Fair Play and the CRTC
If you live in Canada you’ve likely heard of the Canadian Radio-Television & Telecommunications Commission (CRTC). The CRTC controls the litigation of what gets put on television, radio, internet, as well as litigating the sale and distribution of telecommunications services in Canada. Now let’s break things down a bit.
There are currently 10 members that comprise the CRTC. They include a chairman, vice-chairman and 8 commissioners. The Chairman of the CRTC is Korad Von Finckenstein. Mr. Finckenstein has worked for the likes of The Department of Justice, he was the chief legal advisor to Simon Reisman during the negotiations that led to the Canada-United States Free Trade Agreement . He was also head of the competition bureau and in 2007 appointed chair of the CRTC.
Most members in the CRTC have had some affiliation with telecommunications and Radio-Television throughout their careers. A lot of these members have worked for and still with telecommunications companies such as Bell, Rogers and Telus. Bell, Rogers and Telus are often referred to as “The Big Three”, they are the three largest telecom distributors in Canada. The current way the CRTC is managed is a conflict of interest and has constituted consumers in Canada being gouged for years with monthly subscriptions to entertainment, and communications in this country. The average annual cost of cellphone service in Canada is the highest in the world.
In 2008 the CRTC opened new entrants to the spectrum auction allowing competition in the market place. A spectrum is required for any cell phone service provider to be able to support service. In order to be able to bid on a spectrum a service provider must be invited to bid on the auction by the CRTC. This requirement has allowed “The Big Three” to bank spectrums over the years, without them being used. This in turn drives down competition and drives up revenue at the expense of the consumer. Bell and Rogers over the past 3 years have also purchased various Radio and Television companies around Canada. Buying most mass media outlets in this country, they have now moved on to buying retail companies, as well as entertainment centres and teams including their recent majority acquisition of Maple Leafs Sports Entertainment.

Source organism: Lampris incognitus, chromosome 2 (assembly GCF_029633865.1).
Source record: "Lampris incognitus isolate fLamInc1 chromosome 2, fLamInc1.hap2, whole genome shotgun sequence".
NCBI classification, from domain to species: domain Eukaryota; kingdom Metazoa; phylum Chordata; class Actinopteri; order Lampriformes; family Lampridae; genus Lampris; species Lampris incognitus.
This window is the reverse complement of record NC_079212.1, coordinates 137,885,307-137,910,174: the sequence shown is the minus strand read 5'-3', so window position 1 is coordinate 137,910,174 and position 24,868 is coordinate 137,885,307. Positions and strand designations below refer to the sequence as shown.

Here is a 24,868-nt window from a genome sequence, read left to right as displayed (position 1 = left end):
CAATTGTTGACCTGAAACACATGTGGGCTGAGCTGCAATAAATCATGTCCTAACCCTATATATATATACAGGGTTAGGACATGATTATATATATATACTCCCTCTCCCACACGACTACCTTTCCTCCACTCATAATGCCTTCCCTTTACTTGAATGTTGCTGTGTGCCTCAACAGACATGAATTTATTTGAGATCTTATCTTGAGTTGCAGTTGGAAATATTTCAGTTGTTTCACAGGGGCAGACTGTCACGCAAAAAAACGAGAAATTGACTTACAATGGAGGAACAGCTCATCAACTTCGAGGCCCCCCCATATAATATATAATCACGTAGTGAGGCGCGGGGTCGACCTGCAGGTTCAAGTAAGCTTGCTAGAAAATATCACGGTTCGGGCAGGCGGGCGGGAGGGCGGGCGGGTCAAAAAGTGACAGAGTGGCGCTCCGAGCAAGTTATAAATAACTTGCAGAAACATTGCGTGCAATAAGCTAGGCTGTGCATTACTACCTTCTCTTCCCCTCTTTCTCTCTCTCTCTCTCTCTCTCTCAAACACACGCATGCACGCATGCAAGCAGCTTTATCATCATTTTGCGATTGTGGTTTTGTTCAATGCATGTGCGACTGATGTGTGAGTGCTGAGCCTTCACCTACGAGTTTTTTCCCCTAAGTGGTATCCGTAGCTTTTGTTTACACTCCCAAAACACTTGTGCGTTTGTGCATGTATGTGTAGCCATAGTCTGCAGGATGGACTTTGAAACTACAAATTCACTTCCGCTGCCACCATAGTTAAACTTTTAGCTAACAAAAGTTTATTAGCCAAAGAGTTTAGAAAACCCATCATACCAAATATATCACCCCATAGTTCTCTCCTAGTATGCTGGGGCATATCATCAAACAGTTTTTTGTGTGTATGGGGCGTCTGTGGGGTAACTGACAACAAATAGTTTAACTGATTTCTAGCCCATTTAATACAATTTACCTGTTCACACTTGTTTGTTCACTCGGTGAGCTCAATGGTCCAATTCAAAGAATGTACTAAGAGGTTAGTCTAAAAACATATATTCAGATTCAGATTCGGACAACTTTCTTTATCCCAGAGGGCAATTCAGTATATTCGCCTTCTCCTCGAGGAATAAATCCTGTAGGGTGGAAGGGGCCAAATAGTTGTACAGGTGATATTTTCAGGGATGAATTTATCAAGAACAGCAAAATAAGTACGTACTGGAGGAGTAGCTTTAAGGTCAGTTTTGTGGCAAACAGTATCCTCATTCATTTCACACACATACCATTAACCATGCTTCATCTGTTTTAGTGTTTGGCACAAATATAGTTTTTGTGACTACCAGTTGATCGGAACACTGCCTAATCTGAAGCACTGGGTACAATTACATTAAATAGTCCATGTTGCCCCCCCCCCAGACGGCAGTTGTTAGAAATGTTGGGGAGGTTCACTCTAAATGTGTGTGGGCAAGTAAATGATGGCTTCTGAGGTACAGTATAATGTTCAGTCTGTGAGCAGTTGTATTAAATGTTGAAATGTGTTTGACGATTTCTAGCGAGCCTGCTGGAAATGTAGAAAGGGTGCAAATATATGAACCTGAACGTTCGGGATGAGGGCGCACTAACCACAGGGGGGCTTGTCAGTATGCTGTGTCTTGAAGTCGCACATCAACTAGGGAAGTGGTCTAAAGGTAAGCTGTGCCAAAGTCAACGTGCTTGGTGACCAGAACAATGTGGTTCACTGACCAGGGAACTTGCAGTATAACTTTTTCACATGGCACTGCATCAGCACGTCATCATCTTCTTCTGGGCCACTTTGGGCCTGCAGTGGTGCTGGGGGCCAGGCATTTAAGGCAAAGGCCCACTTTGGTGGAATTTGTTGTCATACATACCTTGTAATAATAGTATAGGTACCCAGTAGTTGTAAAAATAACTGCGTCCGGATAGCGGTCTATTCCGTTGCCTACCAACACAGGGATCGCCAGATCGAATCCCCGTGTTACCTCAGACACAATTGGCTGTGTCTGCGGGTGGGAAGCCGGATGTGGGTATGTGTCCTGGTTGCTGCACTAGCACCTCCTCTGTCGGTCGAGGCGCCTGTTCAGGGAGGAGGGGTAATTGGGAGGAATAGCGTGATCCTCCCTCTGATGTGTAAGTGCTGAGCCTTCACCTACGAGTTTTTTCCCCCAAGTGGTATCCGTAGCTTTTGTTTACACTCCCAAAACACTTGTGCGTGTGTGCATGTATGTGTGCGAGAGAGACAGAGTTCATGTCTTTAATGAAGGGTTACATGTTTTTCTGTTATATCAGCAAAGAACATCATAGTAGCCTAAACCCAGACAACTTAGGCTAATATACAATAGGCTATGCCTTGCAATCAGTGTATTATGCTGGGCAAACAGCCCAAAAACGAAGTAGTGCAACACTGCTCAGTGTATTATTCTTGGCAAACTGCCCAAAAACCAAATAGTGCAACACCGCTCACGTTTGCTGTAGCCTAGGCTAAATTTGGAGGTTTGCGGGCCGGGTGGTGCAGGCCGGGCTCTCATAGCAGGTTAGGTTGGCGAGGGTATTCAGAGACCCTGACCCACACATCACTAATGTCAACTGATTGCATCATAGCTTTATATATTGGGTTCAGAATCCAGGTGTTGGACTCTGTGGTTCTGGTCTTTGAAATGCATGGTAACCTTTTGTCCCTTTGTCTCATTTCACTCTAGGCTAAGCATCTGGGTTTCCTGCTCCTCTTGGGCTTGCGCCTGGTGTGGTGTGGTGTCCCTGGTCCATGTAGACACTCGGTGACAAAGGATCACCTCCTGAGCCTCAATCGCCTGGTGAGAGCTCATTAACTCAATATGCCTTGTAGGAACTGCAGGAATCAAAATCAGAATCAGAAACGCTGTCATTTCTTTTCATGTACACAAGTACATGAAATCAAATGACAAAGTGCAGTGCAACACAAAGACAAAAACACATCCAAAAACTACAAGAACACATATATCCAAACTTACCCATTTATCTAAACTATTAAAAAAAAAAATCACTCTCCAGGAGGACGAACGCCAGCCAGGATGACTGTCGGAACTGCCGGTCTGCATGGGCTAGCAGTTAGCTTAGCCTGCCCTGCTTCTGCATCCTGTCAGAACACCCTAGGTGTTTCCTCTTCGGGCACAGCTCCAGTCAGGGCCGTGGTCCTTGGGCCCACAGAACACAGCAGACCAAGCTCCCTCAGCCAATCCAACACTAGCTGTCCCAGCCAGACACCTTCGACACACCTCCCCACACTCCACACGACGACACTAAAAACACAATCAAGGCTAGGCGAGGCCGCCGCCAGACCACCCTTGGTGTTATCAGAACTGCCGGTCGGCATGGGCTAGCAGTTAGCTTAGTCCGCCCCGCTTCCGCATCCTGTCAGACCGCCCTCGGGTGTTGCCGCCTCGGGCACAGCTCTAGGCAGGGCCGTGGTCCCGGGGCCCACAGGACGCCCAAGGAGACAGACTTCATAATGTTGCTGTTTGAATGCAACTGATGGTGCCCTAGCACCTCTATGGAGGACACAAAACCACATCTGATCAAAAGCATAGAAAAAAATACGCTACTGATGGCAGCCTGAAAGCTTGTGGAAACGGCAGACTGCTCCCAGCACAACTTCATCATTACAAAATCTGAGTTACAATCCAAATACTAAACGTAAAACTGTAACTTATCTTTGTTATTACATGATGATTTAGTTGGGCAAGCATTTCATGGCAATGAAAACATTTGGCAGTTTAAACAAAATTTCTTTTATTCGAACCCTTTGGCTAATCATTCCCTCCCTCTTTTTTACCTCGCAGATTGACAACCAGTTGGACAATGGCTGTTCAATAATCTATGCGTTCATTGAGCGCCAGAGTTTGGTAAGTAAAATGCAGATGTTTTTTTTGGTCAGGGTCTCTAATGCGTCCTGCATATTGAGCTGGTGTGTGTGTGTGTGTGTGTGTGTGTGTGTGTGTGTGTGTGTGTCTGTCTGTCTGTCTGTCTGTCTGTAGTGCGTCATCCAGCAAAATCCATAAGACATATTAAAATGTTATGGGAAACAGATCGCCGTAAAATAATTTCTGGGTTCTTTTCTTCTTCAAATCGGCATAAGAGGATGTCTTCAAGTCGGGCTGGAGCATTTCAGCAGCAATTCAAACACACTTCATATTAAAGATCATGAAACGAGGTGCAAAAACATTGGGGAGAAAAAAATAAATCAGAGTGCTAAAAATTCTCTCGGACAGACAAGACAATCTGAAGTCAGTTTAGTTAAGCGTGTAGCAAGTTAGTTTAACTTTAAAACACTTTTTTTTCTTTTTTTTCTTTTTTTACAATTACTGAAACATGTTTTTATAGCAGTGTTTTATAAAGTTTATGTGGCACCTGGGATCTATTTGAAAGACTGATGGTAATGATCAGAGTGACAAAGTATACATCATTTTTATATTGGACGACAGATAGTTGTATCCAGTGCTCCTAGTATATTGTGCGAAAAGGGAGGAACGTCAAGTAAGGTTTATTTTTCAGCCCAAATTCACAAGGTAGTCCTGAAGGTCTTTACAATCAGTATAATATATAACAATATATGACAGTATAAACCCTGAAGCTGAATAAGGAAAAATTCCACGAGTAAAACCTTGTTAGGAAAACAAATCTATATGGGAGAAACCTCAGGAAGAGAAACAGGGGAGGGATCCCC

Putting all of this into relativity essentially means that “The Big Three” own all channels of their respective markets and are also the litigating body behind their companies and everything they can or can’t do. This in turn creates a monopolization in the market place, which is a violation of fair-play in our democracy. It would be like a single person owning a chain of grocery stores. They would also own the distribution company for the stores as well as producing all the products for the grocery store. This grocery store owner would be in charge of the regulations of all three companies and those respective industries as well. The monopolization of such large industries, conglomerating them together and being in charge of all the provisional standards has lead to corruption and making consumers pay more than they should.
In an open democracy privatization is required. Major corporations should not be allowed to control every avenue of what they own and they shouldn’t be allowed to own everything either. In 2012 the 700 MHz and 2500 MHz spectrums will be placed for auction by the CRTC. I truly hope that the CRTC makes a step forward by opening this auction to private companies other than “The Big Three”, making the playing field a little more fair and potentially allowing even more competition in wireless telecommunications.
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